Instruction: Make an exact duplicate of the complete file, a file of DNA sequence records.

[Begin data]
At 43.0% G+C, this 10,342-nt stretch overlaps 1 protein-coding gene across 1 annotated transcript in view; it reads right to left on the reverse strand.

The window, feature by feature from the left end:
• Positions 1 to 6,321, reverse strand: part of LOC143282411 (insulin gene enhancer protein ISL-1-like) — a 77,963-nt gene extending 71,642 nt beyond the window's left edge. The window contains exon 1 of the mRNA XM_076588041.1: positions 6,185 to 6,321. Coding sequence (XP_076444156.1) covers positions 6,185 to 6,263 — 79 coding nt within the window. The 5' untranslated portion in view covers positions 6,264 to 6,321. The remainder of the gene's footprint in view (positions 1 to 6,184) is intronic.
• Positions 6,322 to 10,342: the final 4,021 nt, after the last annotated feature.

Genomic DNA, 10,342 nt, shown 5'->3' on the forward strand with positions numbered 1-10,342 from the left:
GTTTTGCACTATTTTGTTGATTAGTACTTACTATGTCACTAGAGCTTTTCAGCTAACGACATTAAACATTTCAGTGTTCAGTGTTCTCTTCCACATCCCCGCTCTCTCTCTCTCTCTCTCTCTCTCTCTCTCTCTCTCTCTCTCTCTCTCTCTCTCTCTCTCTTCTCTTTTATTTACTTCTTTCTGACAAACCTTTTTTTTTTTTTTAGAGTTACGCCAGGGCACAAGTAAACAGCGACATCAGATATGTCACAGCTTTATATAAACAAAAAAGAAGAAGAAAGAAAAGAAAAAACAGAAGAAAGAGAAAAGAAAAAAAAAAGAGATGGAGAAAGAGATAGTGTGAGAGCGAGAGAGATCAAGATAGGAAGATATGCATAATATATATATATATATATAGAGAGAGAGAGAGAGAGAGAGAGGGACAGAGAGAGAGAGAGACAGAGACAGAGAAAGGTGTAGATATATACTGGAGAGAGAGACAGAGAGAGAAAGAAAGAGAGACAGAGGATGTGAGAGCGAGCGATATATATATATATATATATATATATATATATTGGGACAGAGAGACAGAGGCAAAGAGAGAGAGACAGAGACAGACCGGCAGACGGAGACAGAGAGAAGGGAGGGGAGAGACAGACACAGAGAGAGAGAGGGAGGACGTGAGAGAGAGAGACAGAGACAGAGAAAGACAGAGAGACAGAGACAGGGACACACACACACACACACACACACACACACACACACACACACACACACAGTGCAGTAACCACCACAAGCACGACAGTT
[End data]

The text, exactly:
At 43.0% G+C, this 10,342-nt stretch overlaps 1 protein-coding gene across 1 annotated transcript in view; it reads right to left on the reverse strand.

The window, feature by feature from the left end:
• Positions 1 to 6,321, reverse strand: part of LOC143282411 (insulin gene enhancer protein ISL-1-like) — a 77,963-nt gene extending 71,642 nt beyond the window's left edge. The window contains exon 1 of the mRNA XM_076588041.1: positions 6,185 to 6,321. Coding sequence (XP_076444156.1) covers positions 6,185 to 6,263 — 79 coding nt within the window. The 5' untranslated portion in view covers positions 6,264 to 6,321. The remainder of the gene's footprint in view (positions 1 to 6,184) is intronic.
• Positions 6,322 to 10,342: the final 4,021 nt, after the last annotated feature.

Genomic DNA, 10,342 nt, shown 5'->3' on the forward strand with positions numbered 1-10,342 from the left:
GTTTTGCACTATTTTGTTGATTAGTACTTACTATGTCACTAGAGCTTTTCAGCTAACGACATTAAACATTTCAGTGTTCAGTGTTCTCTTCCACATCCCCGCTCTCTCTCTCTCTCTCTCTCTCTCTCTCTCTCTCTCTCTCTCTCTCTCTCTCTCTCTCTCTTCTCTTTTATTTACTTCTTTCTGACAAACCTTTTTTTTTTTTTTAGAGTTACGCCAGGGCACAAGTAAACAGCGACATCAGATATGTCACAGCTTTATATAAACAAAAAAGAAGAAGAAAGAAAAGAAAAAACAGAAGAAAGAGAAAAGAAAAAAAAAAGAGATGGAGAAAGAGATAGTGTGAGAGCGAGAGAGATCAAGATAGGAAGATATGCATAATATATATATATATATATAGAGAGAGAGAGAGAGAGAGAGAGGGACAGAGAGAGAGAGAGACAGAGACAGAGAAAGGTGTAGATATATACTGGAGAGAGAGACAGAGAGAGAAAGAAAGAGAGACAGAGGATGTGAGAGCGAGCGATATATATATATATATATATATATATATATATTGGGACAGAGAGACAGAGGCAAAGAGAGAGAGACAGAGACAGACCGGCAGACGGAGACAGAGAGAAGGGAGGGGAGAGACAGACACAGAGAGAGAGAGGGAGGACGTGAGAGAGAGAGACAGAGACAGAGAAAGACAGAGAGACAGAGACAGGGACACACACACACACACACACACACACACACACACACACACACACACACAGTGCAGTAACCACCACAAGCACGACAGTT